FIFA investigators have revealed that disgraced Ghanaian referee Joseph Lamptey had a history of match-fixing before his luck ran out during a 2018 World Cup qualifying match between South Africa and Senegal.
Lamptey was banned for life after his decisions aided South Africa to a 2-1 win over Senegal and those decisions which included the award of a non-existent penalty to the home side prompted world football’s governing body, FIFA, to order for a replay.
Senegal thereafter won the replay 2-0 to secure a spot at this summer’s FIFA World Cup in Russia.
Joseph Lamptey was linked to “numerous publicly documented scandals” in the previous six years leading up to the qualifying clash between South Africa and Senegal.
According to FIFA investigators, he had “a history of being suspended for poor performances” before he was slapped with a life ban in addition to his record of awarding more penalties than other African referees of his grade.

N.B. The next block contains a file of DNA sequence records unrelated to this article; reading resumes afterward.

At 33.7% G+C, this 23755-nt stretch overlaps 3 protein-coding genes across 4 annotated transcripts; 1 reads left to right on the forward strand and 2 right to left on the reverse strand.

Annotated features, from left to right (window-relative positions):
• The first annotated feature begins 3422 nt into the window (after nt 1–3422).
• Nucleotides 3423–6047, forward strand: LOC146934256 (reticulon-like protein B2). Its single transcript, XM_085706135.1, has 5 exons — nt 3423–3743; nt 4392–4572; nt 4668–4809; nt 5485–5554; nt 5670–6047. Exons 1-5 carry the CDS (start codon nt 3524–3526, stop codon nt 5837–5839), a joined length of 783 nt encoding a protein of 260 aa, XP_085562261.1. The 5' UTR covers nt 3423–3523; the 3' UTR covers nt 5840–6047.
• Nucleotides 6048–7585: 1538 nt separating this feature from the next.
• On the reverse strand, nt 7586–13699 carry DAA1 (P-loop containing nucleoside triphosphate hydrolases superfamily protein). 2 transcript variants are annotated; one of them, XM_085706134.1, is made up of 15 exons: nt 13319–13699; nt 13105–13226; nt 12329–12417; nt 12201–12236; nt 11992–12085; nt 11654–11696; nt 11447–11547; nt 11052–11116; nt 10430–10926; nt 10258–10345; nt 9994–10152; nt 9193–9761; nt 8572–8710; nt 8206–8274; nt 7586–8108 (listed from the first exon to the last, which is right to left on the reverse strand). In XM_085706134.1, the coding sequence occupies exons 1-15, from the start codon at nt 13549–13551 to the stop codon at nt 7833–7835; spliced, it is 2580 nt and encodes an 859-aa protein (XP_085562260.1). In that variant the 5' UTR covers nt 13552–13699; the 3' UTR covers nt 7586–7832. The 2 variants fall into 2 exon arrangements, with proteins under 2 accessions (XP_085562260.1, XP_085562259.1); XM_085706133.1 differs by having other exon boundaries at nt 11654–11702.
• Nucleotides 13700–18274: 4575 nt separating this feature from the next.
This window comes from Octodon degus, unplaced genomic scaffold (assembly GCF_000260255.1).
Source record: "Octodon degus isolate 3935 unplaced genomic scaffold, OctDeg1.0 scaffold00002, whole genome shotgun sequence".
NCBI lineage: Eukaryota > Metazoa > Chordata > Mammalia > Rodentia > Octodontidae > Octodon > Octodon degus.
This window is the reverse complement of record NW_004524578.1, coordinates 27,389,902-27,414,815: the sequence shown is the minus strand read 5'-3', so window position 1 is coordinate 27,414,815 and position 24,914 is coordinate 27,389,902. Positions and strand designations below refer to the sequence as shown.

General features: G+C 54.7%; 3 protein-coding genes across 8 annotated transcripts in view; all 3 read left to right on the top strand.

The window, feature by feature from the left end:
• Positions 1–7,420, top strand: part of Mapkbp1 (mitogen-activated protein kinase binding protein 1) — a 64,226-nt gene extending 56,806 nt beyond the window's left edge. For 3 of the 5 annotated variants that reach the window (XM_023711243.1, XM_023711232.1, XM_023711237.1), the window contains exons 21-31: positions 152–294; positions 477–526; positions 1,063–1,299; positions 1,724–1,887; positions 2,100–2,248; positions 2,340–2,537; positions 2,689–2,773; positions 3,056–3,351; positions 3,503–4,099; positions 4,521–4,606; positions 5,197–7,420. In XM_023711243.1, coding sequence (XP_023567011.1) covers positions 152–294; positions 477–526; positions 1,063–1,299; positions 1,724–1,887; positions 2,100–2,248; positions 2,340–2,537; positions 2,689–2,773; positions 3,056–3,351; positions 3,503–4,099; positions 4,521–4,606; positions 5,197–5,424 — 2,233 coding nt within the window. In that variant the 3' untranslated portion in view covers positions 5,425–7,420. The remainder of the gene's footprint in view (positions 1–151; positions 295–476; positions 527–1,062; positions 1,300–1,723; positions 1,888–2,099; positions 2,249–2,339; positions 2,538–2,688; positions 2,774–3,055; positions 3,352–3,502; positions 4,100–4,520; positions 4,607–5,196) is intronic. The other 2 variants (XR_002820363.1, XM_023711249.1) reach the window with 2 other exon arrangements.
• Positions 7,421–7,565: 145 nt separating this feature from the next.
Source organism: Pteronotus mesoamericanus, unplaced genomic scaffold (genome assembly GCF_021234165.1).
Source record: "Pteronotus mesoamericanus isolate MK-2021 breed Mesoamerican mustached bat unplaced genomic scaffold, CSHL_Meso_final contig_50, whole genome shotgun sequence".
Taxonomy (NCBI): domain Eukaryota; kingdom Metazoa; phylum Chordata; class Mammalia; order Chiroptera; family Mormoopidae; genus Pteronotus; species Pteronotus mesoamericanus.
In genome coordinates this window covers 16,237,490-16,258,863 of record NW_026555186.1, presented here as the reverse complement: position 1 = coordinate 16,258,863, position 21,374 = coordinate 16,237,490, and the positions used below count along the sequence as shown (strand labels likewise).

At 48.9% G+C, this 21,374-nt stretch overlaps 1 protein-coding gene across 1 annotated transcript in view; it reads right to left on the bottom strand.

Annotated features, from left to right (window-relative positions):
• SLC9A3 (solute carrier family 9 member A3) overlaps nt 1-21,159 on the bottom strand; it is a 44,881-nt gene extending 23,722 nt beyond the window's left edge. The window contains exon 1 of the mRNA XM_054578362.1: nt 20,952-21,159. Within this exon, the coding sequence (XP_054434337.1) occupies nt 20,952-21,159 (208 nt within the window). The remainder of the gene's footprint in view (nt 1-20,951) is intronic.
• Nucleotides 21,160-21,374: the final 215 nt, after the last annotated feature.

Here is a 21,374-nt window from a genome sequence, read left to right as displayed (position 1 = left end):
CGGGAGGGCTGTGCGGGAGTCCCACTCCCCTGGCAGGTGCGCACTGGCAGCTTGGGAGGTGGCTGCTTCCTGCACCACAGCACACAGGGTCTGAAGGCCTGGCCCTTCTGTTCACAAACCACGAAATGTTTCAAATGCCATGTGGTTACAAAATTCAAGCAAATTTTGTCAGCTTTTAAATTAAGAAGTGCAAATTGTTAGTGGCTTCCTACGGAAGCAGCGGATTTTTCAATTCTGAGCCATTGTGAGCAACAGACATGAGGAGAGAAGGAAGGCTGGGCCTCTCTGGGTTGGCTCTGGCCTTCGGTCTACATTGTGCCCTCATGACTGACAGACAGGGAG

Referees normally use the award of penalty kicks after handball incidents or non-existent fouls as a common match-fixing tactic to boost betting syndicates cash in bets on the number of goals scored.
Details about the exploits of Joseph Lamptey was revealed in a document written by investigators and published by FIFA on Monday.
The document read in part that: “This conduct — and its repeated occurrence — establishes a clear and consistent pattern behaviour for matches refereed by Mr. Lamptey.”
Despite his suspicious handling of games, the Ghanaian referee remained on the list of referees eligible for World Cup qualifying duty as contained on FIFA’s international list requiring yearly approval, and also by the Confederation of African Football (CAF) and Ghana’s soccer federation.
FIFA initially didn’t respond to questions of how a suspicious referee like Joseph Lamptey handled a significant match like the 2018 World Cup qualifier between South Africa and Senegal in 2016.
One of the six ‘suspicious’ matches handled by Lamptey include Portugal’s 2-2 international friendly draw in Gabon, which included three goals from the penalty spot.
The referee’s history is detailed in evidence to the Court of Arbitration for Sport (CAS), whose detailed verdict to point out why it dismissed his appeal in August 2017 has now been made public by world football’s governing body, FIFA.
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